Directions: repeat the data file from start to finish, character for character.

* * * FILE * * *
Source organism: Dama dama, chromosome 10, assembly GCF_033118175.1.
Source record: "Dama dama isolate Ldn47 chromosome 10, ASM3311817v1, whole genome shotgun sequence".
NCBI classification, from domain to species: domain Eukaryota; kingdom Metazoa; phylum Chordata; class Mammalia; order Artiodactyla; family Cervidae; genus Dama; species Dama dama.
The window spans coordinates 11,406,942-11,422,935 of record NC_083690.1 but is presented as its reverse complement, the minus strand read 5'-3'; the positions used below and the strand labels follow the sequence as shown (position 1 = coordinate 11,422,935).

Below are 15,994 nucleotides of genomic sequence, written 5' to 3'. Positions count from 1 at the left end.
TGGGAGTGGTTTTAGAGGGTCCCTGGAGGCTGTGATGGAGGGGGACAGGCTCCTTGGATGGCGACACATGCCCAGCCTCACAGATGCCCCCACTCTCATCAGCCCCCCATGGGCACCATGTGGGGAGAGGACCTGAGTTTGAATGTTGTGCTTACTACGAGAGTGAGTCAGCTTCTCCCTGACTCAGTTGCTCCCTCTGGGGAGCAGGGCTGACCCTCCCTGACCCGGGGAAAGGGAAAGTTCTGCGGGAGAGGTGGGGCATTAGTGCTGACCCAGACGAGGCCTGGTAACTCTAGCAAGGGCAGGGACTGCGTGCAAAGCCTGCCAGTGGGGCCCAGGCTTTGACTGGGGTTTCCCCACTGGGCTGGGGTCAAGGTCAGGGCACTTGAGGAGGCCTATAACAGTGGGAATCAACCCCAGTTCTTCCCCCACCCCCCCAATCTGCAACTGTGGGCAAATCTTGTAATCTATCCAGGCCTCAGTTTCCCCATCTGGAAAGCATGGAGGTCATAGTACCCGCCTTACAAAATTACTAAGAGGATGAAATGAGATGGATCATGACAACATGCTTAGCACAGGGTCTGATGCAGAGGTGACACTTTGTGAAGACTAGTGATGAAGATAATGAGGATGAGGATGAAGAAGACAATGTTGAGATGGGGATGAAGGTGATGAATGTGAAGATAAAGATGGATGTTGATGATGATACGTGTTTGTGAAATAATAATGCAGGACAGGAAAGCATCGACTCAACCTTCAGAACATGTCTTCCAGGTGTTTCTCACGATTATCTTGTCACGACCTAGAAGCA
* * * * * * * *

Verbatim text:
Source organism: Dama dama, chromosome 10, assembly GCF_033118175.1.
Source record: "Dama dama isolate Ldn47 chromosome 10, ASM3311817v1, whole genome shotgun sequence".
NCBI classification, from domain to species: domain Eukaryota; kingdom Metazoa; phylum Chordata; class Mammalia; order Artiodactyla; family Cervidae; genus Dama; species Dama dama.
The window spans coordinates 11,406,942-11,422,935 of record NC_083690.1 but is presented as its reverse complement, the minus strand read 5'-3'; the positions used below and the strand labels follow the sequence as shown (position 1 = coordinate 11,422,935).

Below are 15,994 nucleotides of genomic sequence, written 5' to 3'. Positions count from 1 at the left end.
TGGGAGTGGTTTTAGAGGGTCCCTGGAGGCTGTGATGGAGGGGGACAGGCTCCTTGGATGGCGACACATGCCCAGCCTCACAGATGCCCCCACTCTCATCAGCCCCCCATGGGCACCATGTGGGGAGAGGACCTGAGTTTGAATGTTGTGCTTACTACGAGAGTGAGTCAGCTTCTCCCTGACTCAGTTGCTCCCTCTGGGGAGCAGGGCTGACCCTCCCTGACCCGGGGAAAGGGAAAGTTCTGCGGGAGAGGTGGGGCATTAGTGCTGACCCAGACGAGGCCTGGTAACTCTAGCAAGGGCAGGGACTGCGTGCAAAGCCTGCCAGTGGGGCCCAGGCTTTGACTGGGGTTTCCCCACTGGGCTGGGGTCAAGGTCAGGGCACTTGAGGAGGCCTATAACAGTGGGAATCAACCCCAGTTCTTCCCCCACCCCCCCAATCTGCAACTGTGGGCAAATCTTGTAATCTATCCAGGCCTCAGTTTCCCCATCTGGAAAGCATGGAGGTCATAGTACCCGCCTTACAAAATTACTAAGAGGATGAAATGAGATGGATCATGACAACATGCTTAGCACAGGGTCTGATGCAGAGGTGACACTTTGTGAAGACTAGTGATGAAGATAATGAGGATGAGGATGAAGAAGACAATGTTGAGATGGGGATGAAGGTGATGAATGTGAAGATAAAGATGGATGTTGATGATGATACGTGTTTGTGAAATAATAATGCAGGACAGGAAAGCATCGACTCAACCTTCAGAACATGTCTTCCAGGTGTTTCTCACGATTATCTTGTCACGACCTAGAAGCA